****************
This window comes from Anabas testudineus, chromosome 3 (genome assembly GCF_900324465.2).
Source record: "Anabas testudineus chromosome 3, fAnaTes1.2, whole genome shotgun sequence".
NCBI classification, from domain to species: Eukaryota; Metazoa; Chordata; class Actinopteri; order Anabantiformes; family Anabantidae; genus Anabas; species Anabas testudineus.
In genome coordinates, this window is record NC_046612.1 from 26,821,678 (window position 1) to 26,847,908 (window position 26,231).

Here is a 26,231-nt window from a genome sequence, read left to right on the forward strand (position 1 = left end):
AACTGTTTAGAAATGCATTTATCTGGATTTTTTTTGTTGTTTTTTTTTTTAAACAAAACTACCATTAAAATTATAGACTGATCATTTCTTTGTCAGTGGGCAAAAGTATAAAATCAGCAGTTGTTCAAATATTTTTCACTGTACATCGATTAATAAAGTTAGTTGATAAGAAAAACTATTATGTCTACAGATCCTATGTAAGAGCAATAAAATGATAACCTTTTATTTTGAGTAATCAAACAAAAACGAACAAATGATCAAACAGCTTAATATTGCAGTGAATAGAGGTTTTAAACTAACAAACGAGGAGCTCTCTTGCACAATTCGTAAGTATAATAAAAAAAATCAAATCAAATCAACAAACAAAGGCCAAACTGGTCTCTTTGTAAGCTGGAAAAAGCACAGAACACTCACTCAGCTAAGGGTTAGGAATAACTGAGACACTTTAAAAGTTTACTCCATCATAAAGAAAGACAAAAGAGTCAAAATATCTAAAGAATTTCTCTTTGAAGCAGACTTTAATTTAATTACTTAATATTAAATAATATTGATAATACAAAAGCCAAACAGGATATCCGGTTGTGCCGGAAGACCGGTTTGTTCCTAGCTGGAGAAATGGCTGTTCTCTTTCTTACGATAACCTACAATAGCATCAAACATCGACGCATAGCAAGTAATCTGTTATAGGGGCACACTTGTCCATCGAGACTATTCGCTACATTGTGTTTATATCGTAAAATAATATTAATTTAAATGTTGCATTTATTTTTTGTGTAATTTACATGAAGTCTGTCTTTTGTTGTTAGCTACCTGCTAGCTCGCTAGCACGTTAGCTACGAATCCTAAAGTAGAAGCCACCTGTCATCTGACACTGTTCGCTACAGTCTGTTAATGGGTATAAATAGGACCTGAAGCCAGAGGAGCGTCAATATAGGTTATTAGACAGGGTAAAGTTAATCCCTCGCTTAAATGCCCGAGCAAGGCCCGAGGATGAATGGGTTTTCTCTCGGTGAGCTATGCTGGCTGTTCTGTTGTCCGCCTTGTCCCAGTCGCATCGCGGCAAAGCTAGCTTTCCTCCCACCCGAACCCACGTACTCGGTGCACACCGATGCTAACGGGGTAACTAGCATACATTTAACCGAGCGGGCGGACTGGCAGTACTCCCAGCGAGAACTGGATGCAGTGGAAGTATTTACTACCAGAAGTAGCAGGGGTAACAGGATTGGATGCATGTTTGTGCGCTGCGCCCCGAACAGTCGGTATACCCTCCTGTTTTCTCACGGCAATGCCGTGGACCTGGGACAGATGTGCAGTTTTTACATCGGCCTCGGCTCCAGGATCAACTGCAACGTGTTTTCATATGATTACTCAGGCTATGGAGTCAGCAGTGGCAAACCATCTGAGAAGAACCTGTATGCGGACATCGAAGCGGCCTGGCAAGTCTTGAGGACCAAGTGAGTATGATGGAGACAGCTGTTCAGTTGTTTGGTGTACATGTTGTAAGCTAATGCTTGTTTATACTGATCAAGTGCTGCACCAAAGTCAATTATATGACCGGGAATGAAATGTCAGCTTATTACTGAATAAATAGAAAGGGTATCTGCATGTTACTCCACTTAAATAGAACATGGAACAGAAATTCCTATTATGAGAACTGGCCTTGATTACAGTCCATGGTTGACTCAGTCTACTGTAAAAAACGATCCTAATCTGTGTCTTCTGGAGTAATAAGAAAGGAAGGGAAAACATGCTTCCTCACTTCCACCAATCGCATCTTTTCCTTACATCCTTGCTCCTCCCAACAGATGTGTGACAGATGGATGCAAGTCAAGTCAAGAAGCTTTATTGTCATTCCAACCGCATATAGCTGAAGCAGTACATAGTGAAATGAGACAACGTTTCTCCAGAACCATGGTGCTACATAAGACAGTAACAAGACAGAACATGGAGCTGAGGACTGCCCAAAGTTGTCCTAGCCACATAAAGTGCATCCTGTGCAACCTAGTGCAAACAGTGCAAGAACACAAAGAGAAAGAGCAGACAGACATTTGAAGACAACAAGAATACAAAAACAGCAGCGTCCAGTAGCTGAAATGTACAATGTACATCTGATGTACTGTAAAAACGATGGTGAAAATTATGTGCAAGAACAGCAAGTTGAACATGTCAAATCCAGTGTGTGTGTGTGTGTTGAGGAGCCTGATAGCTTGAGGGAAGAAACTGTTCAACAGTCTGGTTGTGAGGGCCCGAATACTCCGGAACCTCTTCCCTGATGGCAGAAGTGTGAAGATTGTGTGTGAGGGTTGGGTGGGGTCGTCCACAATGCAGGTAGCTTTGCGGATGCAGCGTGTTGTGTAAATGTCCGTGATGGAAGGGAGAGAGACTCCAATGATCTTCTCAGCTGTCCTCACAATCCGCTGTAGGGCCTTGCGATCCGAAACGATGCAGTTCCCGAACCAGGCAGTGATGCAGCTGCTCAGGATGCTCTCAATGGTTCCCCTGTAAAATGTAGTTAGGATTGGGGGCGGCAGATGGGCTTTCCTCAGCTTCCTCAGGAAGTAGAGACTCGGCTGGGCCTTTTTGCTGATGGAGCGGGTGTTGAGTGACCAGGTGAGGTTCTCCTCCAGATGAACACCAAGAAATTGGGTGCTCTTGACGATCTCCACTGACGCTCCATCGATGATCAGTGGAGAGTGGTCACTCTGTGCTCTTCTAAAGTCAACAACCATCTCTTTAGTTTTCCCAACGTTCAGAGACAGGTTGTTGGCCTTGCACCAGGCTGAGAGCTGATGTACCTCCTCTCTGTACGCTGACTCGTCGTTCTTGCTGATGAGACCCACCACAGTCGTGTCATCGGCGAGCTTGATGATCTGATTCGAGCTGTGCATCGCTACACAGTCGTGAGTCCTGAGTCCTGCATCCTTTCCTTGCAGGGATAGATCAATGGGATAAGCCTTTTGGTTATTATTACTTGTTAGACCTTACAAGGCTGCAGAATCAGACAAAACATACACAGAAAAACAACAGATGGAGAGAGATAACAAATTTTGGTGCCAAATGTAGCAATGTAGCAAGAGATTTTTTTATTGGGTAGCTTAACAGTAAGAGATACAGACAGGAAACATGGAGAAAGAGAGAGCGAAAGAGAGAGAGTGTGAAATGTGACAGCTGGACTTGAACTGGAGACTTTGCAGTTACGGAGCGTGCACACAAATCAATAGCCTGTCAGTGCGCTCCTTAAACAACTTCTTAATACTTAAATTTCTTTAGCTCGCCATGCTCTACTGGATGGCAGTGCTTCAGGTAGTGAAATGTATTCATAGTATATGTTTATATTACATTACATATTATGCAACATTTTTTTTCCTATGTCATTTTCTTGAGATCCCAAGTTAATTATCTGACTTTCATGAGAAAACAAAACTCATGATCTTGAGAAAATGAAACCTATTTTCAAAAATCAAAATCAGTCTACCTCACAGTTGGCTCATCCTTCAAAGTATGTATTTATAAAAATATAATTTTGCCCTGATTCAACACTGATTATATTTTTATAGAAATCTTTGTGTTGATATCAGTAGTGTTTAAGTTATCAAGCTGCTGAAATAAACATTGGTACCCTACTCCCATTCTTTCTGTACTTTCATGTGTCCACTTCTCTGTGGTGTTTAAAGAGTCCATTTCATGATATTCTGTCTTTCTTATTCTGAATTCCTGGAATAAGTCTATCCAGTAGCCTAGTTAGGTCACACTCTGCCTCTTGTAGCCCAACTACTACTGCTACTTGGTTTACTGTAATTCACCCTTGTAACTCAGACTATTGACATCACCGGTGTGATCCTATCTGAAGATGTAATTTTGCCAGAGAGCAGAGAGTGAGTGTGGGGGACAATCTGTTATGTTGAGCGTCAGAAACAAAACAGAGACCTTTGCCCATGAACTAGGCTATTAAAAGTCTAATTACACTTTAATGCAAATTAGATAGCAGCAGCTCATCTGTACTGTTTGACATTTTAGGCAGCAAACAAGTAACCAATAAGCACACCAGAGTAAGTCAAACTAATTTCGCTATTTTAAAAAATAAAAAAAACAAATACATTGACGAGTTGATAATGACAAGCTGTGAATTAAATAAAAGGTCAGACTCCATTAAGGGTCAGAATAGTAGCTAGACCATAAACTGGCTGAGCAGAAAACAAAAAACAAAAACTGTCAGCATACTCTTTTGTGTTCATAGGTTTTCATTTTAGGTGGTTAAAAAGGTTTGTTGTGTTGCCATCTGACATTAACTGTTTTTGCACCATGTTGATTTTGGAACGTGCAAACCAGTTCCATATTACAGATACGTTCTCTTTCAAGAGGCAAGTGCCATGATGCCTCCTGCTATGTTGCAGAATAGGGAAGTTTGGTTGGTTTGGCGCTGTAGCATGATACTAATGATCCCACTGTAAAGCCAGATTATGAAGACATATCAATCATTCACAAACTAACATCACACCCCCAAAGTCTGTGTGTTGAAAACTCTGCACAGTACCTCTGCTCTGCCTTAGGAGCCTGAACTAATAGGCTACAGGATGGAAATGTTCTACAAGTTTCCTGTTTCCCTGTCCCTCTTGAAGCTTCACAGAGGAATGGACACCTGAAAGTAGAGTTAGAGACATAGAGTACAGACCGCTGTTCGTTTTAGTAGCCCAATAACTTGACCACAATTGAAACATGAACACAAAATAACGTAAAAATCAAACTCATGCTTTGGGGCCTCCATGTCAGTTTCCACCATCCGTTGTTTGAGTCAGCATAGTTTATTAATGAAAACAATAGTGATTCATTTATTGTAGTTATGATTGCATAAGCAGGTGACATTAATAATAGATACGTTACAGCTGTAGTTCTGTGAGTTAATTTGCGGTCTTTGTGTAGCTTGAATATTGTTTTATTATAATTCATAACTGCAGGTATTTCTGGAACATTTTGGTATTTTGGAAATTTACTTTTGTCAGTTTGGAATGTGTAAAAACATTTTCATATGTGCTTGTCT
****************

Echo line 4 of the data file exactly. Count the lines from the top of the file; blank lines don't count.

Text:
In genome coordinates, this window is record NC_046612.1 from 26,821,678 (window position 1) to 26,847,908 (window position 26,231).